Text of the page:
It’s time, I think, for a change in approach and a change in phraseology. In the last few weeks I’ve seen countless articles espousing the virtues of making new year’s resolutions; resolutions that reek of effort, of striving, frankly, of stress. I’ve had it with pressure and expectation. All my life I’ve lived with it – happily, I might add; it was all I knew and it was who I was.
My parents had high expectations of me and I had high expectations of myself. Mum tells the story of how, frequently, I’d be up late re-doing my homework because if I made one tiny mistake, I’d screw it up and start over from scratch. I was at primary school, for goodness sake! It carried on through school, this striving to achieve, this looking forward to a big hairy audacious goal. At high school it was Head Girl. Tick. At university it was an invite into Honours. Tick. At post grad level it was a special distinction. Tick. At work it was promotions. Tick., tick, tick. I’m proud, and I’m not regretful, but I’m reflective: although those goals were mine, they were driven by expectation and they were extrinsic. They were external achievements, under my influence but ultimately under someone else’s control to award.
How about, instead of looking forward, we look inward;
instead of following sign posts from others, we chart our own course;
instead of setting goals to work toward, we feel our way home.
By home I mean your heart, your truth, your style, your rhythm: the way you behave when you feel most YOU.
It doesn’t much matter what you achieve if you don’t feel great on the way there. And as ‘achievement’ is a finite end state; a final accomplishment, isn’t focussing so much energy into planning for a future state somewhat off-balance? What about the journey there? On the journey to achievement, we’re living. Living means being awake, alert, breathing, sensing, feeling. So I think we’d all do well to make the way we want to feel the focus of our resolutions this year. And while we’re at it, let’s be gone with the word resolution.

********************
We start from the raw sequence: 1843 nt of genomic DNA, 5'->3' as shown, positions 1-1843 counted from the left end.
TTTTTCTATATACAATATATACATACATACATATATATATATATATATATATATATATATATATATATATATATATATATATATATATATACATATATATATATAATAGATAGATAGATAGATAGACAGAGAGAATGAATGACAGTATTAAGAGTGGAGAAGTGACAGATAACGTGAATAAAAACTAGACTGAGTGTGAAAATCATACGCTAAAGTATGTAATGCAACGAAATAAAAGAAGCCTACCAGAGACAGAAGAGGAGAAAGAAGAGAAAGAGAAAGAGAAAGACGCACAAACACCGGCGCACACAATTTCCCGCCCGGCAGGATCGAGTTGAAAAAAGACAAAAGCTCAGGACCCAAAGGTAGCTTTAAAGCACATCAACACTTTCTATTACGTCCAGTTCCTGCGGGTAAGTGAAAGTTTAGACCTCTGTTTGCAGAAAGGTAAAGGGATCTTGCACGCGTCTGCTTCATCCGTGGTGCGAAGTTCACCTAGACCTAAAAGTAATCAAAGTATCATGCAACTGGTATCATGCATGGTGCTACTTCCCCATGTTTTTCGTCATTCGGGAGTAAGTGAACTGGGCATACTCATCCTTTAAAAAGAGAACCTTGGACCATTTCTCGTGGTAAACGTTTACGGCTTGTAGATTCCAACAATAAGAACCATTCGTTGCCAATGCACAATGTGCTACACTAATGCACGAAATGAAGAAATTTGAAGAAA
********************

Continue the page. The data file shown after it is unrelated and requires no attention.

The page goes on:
Resolution comes from the word resolve.
verb (used with object)
1. to come to a definite or earnest decision about; determine (to do something):
Definite. Decision. Determine. They’re all forceful words and indicate there’s a black and white; an achieve or fail. Yet life is full of greys (or, multicolour, depending on your outlook and if you’re a ‘cup is half full’ kinda gal).
Intention, on the other hand, is defined as “purpose or attitude toward the effect of one’s actions or conduct”. It’s much more intrinsic, personal, and forgiving.
In yoga, which I have a deep affinity with and am currently training to teach, we use the word ‘sankalpa’. At its basic level, this Sanskrit word is translated to ‘resolution’, however as with all Sanskrit words, it has great depth of meaning that aligns with this resolution revolution I’m musing on. A sankalpa is ones’ heartfelt desire, which comes from deep within and honours the deeper meaning of one’s life. San= an idea that is formed in the heart. Kalpa= “This is the rule I will follow above all other rules”.
My understanding is that it generally refers to a desired quality of being, said as an affirmation – that is, in the present as if it already is. It is simple, pure, with all expectation stripped away to reveal your truth. In my experience, it often has resonance with your values.
Here are some of my own:
“I am grounded and free to explore my creativity”
“I am calm, confident, compassionate”
“I am strong, fit and vital. Every breath I take fuels my energy”
“I am love, I am light, and I when I smile the world smiles with me”
You can have more than one intention. After all, we’re complex beings. But don’t have so many that you confuse yourself. The point is, to get clear on your heartfelt desires, your values, how you want to feel and how you want to go about living your life each and every day.
When you’re true to your values and let your heartfelt desires guide you, you’ll feel more authentic, you’ll be nurturing an inner contentment and confidence in yourself – and a by-product of that, especially relevant for mums, is that you may find yourself less pulled by the expectation of others, you may find it easier to say no and you may feel less guilt. You’ll feel as if you’re living a life that’s right for you. You’ll feel as if you’re living for today – not striving for tomorrow.
Do you see what I see? Do you agree? That intention is far more positive and productive – and more comforting – than resolution. It’s a softer, gentler, more graceful approach to change. And I think it’s more sustainable too: an intention that reflects what’s in our heart and soul will carry us for longer, and further, than a series of finite resolutions.
Instead of a ‘new year, new you’ mindset, how about
‘new year, true you’.
namaste, Tui xx